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Sebi allows companies to get PE help to meet share lockin requirements

The Securities and Exchange Board of India (Sebi) has allowed companies to get help from private equities (PEs) and other funds to meet share lockin requirements.

twitter-logoPTI | August 28, 2012 | Updated 10:06 IST

With an aim to help companies set up by professionals and qualified entrepreneurs to tap capital market, the Securities and Exchange Board of India (Sebi) has allowed them to get help from private equities (PEs) and other funds to meet share lockin requirements.

According to Sebi regulations, promoters are required to lock in at least 20-per cent stake in the company for at least three years after allotment of shares in initial public offer (IPO).

Besides, any holding in excess of this minimum 20 per cent, the promoter's stake is required to be locked in for one year.

To encourage professionals and technically qualified entrepreneurs who are unable to meet the requisite 20 per cent contribution by themselves as promoters, the regulator has now decided to allow such start-up promoters to meet this requirement with help of Sebi-registered Alternative Investment Funds (AIFs). AIFs are a newly approved class of investors which include PEs, SME, infrastructure, venture capital funds among others.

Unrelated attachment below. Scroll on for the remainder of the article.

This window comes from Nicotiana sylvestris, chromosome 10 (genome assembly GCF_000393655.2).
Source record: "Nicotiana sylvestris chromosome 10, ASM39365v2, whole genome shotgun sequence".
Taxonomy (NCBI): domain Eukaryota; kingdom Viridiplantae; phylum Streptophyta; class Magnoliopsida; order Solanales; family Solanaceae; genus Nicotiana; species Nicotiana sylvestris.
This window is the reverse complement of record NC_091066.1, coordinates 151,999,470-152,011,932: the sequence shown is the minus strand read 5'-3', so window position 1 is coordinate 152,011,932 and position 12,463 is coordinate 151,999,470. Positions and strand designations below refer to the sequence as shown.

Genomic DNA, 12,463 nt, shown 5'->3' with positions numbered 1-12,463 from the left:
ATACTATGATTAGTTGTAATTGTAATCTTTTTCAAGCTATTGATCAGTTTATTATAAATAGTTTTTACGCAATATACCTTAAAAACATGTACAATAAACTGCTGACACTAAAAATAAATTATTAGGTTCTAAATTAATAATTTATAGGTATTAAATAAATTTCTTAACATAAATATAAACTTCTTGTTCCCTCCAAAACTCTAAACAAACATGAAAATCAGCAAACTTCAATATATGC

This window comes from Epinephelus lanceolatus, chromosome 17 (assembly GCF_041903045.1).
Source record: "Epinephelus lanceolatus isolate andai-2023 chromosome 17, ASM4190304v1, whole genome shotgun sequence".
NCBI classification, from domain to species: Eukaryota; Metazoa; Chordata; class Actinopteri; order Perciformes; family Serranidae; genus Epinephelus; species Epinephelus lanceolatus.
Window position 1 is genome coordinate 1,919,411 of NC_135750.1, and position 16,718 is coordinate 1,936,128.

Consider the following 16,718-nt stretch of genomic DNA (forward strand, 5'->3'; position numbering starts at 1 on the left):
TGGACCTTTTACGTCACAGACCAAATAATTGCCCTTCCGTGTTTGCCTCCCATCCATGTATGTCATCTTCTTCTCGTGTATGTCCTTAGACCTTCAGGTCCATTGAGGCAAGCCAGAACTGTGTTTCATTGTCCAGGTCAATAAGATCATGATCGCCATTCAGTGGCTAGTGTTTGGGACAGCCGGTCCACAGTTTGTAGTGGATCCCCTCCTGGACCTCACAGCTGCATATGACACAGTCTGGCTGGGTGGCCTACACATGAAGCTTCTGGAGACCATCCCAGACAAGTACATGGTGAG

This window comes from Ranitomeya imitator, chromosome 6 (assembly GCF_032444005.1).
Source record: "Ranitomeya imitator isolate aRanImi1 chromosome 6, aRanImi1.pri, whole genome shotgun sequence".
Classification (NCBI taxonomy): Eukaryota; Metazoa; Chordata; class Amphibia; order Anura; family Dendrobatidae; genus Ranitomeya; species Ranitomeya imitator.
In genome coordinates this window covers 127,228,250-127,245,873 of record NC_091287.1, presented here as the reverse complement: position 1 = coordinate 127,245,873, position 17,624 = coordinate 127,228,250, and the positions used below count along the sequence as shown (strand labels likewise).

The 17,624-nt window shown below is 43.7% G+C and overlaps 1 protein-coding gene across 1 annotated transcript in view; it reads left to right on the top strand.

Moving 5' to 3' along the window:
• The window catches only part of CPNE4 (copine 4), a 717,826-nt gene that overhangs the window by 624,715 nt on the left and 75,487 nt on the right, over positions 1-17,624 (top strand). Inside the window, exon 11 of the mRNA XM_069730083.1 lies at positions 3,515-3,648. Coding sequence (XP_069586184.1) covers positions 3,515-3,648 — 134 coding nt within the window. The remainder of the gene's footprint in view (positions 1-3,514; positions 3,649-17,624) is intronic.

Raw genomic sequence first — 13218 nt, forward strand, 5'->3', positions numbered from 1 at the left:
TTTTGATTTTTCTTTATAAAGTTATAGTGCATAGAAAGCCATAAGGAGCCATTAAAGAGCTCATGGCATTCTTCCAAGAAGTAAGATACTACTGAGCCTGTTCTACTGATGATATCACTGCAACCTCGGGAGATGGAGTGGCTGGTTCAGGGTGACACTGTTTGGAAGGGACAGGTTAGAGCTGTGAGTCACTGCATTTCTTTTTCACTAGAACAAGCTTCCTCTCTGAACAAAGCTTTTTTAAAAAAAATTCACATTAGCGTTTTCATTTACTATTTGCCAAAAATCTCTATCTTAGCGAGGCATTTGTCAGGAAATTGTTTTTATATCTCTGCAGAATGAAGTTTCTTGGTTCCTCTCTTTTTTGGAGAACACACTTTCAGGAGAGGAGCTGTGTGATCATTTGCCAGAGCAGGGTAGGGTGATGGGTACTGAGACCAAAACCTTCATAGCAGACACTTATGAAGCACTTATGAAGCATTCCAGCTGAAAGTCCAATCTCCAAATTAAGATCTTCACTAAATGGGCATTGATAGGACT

However, the contribution of these AIFs would be capped at 10 per cent to meet the promoter share lock-in guidelines.

The proposal has been approved by the Sebi board and would be soon incorporated into the relevant guidelines.

Sebi is of the view that such a step would encourage the professional to tap the capital market to raise funds. In another development, the market regulator has allowed the promoter entities to hit the market with successive institutional placement programme (IPP) and offer-for-sale (OFS) schemes with a two-week gap to help promoters dilute stake to meet the minimum 25-per cent public holding norms.

IPPs and OFSs are two avenues made available to the promoters by Sebi to help them dilute their stake and meet the guidelines of 25 per cent minimum public shareholding in private firms and 10 per cent in public sector undertakings.

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